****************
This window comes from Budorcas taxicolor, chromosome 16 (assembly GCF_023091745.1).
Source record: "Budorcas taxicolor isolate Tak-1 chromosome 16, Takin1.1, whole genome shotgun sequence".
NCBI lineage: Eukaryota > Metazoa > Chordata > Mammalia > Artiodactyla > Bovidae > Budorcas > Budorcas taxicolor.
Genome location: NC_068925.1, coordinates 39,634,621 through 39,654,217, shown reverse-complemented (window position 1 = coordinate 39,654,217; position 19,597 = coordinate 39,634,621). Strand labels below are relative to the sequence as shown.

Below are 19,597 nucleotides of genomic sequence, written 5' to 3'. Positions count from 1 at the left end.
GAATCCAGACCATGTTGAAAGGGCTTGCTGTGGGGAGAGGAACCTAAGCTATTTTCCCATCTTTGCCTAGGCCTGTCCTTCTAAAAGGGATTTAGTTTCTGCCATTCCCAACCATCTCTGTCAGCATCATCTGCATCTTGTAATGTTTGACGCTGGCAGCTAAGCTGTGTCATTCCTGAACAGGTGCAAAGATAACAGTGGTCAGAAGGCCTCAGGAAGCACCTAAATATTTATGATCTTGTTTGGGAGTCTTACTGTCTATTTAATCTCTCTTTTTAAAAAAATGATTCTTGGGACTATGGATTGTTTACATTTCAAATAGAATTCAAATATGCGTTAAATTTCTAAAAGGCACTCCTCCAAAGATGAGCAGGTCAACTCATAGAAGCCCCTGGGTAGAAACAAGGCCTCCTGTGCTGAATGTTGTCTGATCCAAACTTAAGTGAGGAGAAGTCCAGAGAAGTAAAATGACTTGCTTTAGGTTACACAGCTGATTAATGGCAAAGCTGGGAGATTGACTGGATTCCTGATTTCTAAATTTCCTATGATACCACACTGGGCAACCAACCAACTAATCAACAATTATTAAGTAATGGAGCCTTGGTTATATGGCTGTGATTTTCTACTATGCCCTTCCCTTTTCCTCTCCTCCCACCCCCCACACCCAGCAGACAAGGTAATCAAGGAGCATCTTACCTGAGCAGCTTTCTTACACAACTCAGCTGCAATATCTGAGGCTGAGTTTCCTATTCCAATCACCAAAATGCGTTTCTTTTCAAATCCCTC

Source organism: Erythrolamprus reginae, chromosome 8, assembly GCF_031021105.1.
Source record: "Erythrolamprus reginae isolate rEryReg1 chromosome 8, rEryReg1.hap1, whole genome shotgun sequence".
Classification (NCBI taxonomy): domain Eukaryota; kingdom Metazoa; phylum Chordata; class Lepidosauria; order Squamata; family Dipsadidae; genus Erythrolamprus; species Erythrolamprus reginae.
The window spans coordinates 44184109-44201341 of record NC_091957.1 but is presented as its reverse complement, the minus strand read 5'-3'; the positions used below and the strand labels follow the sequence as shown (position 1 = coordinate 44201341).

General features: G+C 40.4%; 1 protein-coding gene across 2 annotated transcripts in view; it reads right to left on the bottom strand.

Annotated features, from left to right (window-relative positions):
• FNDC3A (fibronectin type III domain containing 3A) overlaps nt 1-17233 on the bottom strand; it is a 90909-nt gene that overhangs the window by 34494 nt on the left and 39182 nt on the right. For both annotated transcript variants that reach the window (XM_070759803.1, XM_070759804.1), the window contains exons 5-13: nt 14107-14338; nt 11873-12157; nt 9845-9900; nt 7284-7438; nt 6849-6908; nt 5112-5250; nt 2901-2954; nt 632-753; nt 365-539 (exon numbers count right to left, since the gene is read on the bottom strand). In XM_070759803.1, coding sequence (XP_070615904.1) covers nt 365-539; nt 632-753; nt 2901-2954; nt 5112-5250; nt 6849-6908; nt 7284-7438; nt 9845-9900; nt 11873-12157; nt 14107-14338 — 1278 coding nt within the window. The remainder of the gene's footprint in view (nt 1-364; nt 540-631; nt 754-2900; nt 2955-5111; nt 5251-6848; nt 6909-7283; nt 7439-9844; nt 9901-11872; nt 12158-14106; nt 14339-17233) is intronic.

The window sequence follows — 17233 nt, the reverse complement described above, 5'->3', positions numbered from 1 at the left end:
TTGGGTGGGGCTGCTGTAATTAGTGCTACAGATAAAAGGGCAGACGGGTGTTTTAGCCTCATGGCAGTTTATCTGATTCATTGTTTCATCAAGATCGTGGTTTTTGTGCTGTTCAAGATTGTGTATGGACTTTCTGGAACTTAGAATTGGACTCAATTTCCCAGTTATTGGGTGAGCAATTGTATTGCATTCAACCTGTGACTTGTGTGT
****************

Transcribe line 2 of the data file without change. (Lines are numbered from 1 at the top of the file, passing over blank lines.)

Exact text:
Source record: "Budorcas taxicolor isolate Tak-1 chromosome 16, Takin1.1, whole genome shotgun sequence".